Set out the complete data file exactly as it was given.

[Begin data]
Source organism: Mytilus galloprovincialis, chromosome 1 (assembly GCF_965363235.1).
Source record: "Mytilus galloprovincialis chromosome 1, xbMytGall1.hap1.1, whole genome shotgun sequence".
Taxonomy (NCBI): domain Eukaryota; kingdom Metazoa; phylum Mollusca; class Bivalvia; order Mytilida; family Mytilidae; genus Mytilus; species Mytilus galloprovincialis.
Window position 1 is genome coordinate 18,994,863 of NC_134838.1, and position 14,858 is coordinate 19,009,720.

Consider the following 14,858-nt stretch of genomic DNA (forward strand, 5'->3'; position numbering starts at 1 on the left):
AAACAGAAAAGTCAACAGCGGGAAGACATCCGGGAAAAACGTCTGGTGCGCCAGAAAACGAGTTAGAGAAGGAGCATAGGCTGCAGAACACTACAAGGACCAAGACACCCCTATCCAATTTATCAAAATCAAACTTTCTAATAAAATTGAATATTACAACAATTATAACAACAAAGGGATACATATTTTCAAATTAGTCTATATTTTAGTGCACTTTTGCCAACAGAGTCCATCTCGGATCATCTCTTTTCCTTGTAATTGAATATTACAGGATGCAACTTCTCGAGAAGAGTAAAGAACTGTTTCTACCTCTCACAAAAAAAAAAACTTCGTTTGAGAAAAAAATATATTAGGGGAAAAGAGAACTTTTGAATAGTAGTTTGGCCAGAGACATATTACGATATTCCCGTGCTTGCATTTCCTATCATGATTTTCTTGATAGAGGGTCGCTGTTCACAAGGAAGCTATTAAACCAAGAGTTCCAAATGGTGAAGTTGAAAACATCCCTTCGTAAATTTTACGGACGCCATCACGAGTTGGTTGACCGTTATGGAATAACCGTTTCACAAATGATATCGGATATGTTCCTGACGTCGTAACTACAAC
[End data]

Source organism: Mytilus galloprovincialis, chromosome 1 (assembly GCF_965363235.1).
Source record: "Mytilus galloprovincialis chromosome 1, xbMytGall1.hap1.1, whole genome shotgun sequence".
Taxonomy (NCBI): domain Eukaryota; kingdom Metazoa; phylum Mollusca; class Bivalvia; order Mytilida; family Mytilidae; genus Mytilus; species Mytilus galloprovincialis.
Window position 1 is genome coordinate 18,994,863 of NC_134838.1, and position 14,858 is coordinate 19,009,720.

Consider the following 14,858-nt stretch of genomic DNA (forward strand, 5'->3'; position numbering starts at 1 on the left):
AAACAGAAAAGTCAACAGCGGGAAGACATCCGGGAAAAACGTCTGGTGCGCCAGAAAACGAGTTAGAGAAGGAGCATAGGCTGCAGAACACTACAAGGACCAAGACACCCCTATCCAATTTATCAAAATCAAACTTTCTAATAAAATTGAATATTACAACAATTATAACAACAAAGGGATACATATTTTCAAATTAGTCTATATTTTAGTGCACTTTTGCCAACAGAGTCCATCTCGGATCATCTCTTTTCCTTGTAATTGAATATTACAGGATGCAACTTCTCGAGAAGAGTAAAGAACTGTTTCTACCTCTCACAAAAAAAAAAACTTCGTTTGAGAAAAAAATATATTAGGGGAAAAGAGAACTTTTGAATAGTAGTTTGGCCAGAGACATATTACGATATTCCCGTGCTTGCATTTCCTATCATGATTTTCTTGATAGAGGGTCGCTGTTCACAAGGAAGCTATTAAACCAAGAGTTCCAAATGGTGAAGTTGAAAACATCCCTTCGTAAATTTTACGGACGCCATCACGAGTTGGTTGACCGTTATGGAATAACCGTTTCACAAATGATATCGGATATGTTCCTGACGTCGTAACTACAAC